I advise photographers to use fast shutter speeds when in the boat. That way they can capture the rush of hippos heading into the water and the massive crocodiles that slip off the banks. We also follow the path of black-headed egrets and fish eagles with our

cameras, trying to capture them in flight. This is the very best time for birding in South Luangwa, with summer migrants that include white-bellied Abdim’s storks, red-winged pratincoles and woodland kingfishers. Thanks to keen-eyed Jacob, we alwaysspot lions on these river trips too; seeing their wideeyed expressions, we realise they’ve probably not seen any humans for several months.

At Nsefu Camp, we are greeted by the same friendly team of cooks, waiters and staff that have met me here year on year. Nsefu dates back to 1952 and was started by the late Norman Carr, ‘godfather’ of Zambian conservation. The rondawels are on one

of the broadest sweeps of the Luangwa overlooking an elephant migration route. Sitting here beneath the thatch, you can almost sense the pipe-smoking explorers of yesteryear. On this most recent visit, I am surprised to note that the simple dining room where we’d had such fantastic meals and conversations over the years was gone. Nsefu is not immune to the erosion of the river; who knows how many years it will be before the camp is lost forever?

Fortunately, the bar is intact, the fridge is filled with cold Mosi beers, and a table has been set beneath the sprawling African ebony tree. We sit in the dappled shade and tuck into fresh salads, just-baked bread, cold meats and chilled white wine. Guests don’t need to go far to enjoy the wilderness here. While in camp we’ve seen elephant, buffalo,

lion, baboon and leopard. As the temperature cools in the afternoons, we gather for tea and delicious sticky cake before heading out. We potter up the Mwamba River, a narrow tributary of the Luangwa on the edge of the famous Lion Plain – always a magnet for animals. Cameras at the ready, we capture images of sunlit puku, zebras, giraffes and

elephants posing perfectly against the dark grey clouds, which often start to build at this time of day. It’s also possible to explore the Kaingo Forest, and driving our boat between the dark trunks of drowned African ebony trees is a haunting and awesome experience. At sunset, we park near a pod of hippos to enjoy our sundowners as they yawn away before emerging to graze at night. The highlight of a visit to Nsefu is the stork colony, one of the largest in southern Africa. It’s an awesome spectacle to watch hundreds of these large birds fly in with nesting material. It’s sometimes possible to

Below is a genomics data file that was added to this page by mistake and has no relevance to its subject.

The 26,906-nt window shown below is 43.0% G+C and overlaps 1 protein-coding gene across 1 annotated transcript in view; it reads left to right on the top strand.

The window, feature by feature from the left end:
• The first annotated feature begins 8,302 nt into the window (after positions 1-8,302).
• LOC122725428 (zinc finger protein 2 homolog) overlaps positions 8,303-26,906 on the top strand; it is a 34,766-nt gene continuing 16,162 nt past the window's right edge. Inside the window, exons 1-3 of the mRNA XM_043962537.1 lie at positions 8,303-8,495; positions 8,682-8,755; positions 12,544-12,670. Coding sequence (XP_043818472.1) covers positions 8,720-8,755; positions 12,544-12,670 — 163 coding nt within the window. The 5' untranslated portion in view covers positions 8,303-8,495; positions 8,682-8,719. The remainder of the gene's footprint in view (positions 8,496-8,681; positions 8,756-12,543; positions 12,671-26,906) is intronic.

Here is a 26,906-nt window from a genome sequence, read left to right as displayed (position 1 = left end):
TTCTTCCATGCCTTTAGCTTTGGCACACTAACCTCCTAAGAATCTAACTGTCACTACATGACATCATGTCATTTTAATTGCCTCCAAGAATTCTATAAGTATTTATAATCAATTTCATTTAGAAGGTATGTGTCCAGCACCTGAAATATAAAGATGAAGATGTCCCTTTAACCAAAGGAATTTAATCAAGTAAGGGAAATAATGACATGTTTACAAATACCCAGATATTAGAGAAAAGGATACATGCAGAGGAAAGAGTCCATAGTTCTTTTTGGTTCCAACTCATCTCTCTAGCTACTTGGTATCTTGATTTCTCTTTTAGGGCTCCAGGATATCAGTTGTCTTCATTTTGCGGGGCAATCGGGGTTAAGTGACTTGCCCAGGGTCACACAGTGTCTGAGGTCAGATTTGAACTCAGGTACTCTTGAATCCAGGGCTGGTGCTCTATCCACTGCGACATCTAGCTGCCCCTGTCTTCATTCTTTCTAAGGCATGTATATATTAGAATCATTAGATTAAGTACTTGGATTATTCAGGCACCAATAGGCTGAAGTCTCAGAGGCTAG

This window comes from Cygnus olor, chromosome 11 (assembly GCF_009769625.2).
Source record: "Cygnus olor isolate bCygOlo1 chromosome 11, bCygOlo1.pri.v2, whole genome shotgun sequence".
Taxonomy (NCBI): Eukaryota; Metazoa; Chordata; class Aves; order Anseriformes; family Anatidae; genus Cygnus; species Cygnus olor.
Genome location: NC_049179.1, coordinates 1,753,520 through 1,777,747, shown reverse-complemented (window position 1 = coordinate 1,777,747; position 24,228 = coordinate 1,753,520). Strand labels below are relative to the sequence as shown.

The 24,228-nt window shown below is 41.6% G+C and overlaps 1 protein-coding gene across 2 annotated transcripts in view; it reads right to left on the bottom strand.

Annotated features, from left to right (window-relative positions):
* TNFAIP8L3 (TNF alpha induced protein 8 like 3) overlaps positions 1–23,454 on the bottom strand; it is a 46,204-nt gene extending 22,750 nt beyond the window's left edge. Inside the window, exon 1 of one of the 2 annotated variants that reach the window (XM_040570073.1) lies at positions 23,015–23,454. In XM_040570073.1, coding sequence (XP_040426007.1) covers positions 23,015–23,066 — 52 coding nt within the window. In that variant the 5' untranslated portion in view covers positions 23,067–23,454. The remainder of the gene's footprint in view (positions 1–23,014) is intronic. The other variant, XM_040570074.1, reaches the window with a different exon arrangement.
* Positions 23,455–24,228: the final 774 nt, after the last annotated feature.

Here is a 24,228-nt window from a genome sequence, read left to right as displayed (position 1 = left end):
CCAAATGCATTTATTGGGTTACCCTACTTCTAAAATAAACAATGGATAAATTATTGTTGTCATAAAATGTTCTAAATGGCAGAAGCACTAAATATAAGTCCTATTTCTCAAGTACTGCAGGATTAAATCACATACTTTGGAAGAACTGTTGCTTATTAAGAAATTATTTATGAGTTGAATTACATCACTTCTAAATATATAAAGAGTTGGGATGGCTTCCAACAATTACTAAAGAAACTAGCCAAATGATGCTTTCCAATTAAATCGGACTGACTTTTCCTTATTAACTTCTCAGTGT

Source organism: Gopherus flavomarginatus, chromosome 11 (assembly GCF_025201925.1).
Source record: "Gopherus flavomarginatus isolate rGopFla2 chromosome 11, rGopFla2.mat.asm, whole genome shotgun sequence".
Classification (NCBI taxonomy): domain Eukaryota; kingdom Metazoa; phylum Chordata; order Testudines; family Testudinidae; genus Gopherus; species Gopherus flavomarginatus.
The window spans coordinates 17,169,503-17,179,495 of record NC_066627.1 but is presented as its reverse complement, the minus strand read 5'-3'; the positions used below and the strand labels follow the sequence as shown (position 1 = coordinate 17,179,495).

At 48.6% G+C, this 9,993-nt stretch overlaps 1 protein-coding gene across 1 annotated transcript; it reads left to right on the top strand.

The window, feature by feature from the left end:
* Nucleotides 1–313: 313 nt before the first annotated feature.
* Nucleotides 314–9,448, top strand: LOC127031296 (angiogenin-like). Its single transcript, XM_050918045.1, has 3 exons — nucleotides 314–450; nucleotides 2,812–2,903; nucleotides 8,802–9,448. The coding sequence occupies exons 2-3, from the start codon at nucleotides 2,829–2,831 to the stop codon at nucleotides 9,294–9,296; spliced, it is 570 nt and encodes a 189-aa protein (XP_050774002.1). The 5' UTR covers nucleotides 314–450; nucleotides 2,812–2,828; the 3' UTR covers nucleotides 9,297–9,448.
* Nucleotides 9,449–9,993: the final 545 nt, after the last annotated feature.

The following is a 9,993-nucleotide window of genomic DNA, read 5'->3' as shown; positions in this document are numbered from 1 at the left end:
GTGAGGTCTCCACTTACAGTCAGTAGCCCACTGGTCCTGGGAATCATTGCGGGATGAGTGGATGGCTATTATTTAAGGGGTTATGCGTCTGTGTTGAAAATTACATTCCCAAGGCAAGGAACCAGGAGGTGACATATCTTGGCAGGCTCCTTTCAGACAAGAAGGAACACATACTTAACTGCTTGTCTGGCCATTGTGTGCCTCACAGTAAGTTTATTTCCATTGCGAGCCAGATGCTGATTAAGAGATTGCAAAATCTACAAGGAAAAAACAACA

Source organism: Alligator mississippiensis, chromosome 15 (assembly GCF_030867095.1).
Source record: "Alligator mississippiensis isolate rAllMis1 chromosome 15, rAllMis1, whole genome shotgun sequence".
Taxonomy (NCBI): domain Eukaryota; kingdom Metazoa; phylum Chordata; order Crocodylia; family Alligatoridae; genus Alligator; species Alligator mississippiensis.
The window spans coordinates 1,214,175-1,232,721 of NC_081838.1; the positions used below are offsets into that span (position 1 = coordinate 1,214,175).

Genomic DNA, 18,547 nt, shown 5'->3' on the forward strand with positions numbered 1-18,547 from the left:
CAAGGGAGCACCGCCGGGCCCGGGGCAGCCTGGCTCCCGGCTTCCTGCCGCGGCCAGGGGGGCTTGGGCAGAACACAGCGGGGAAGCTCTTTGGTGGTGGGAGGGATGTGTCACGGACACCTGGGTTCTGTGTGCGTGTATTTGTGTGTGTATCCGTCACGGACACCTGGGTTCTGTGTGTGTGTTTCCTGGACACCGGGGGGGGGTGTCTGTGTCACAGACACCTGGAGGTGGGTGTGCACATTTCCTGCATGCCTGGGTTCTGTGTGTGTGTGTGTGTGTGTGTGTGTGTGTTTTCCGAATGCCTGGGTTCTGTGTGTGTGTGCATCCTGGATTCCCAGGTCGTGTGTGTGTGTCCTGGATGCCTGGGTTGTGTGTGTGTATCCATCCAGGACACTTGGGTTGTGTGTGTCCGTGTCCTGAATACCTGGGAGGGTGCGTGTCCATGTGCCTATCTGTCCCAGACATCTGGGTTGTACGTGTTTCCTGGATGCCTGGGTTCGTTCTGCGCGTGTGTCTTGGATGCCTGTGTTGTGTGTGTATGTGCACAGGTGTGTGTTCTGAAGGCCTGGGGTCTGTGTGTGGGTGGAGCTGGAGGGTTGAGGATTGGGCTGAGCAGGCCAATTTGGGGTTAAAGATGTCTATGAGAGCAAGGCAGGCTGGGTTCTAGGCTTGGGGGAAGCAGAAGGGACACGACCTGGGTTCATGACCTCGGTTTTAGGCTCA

boat right into the colony, but mostly we make our way in on foot. If it has rained it can be a pretty muddy experience. I remember one woman who sank so deeply into the sludge that her shoe was lost forever. We always take it slowly, and on our last trip we were joined by an octogenarian – Jacob held his hand the whole way and carried a chair so he could take a breather.

After a few days at Nsefu, it’s hard not to leave a bit of our hearts behind, but as we boat downstream with the current, there is more excitement in store. We spend our last two nights at Luangwa River Camp, which has a pool, a wide deck and a taste of luxury after the remote experience upstream. It’s back into game-drive vehicles here to explore the extremely productive Mfuwe sector, including the Luangwa Wafwa (wafwa means ‘old’ and is also the local name for oxbow lakes). On our last visit, we saw 31 wild dogs in this area. The sighting took place after some heavy rain. That’s the thing about Emerald Season – when it’s very wet, the predators tend to stick to the high ground,

so their movements can be predicted. My movements are just as predictable – I have returned to this entrancing place, taken this journey into a forgotten part of Africa, in spring, summer, autumn and winter, more than 30 times. It’s my second home.

 

WHEN TO GO

For a boating safari, late January to early April is when the river is high enough to explore upstream and into flooded lagoons. June to October is the dry season, and high season. You can get good deals in November and early December at the lodges that are still open – incidentally, this is a great time, just before the rains, for predator action.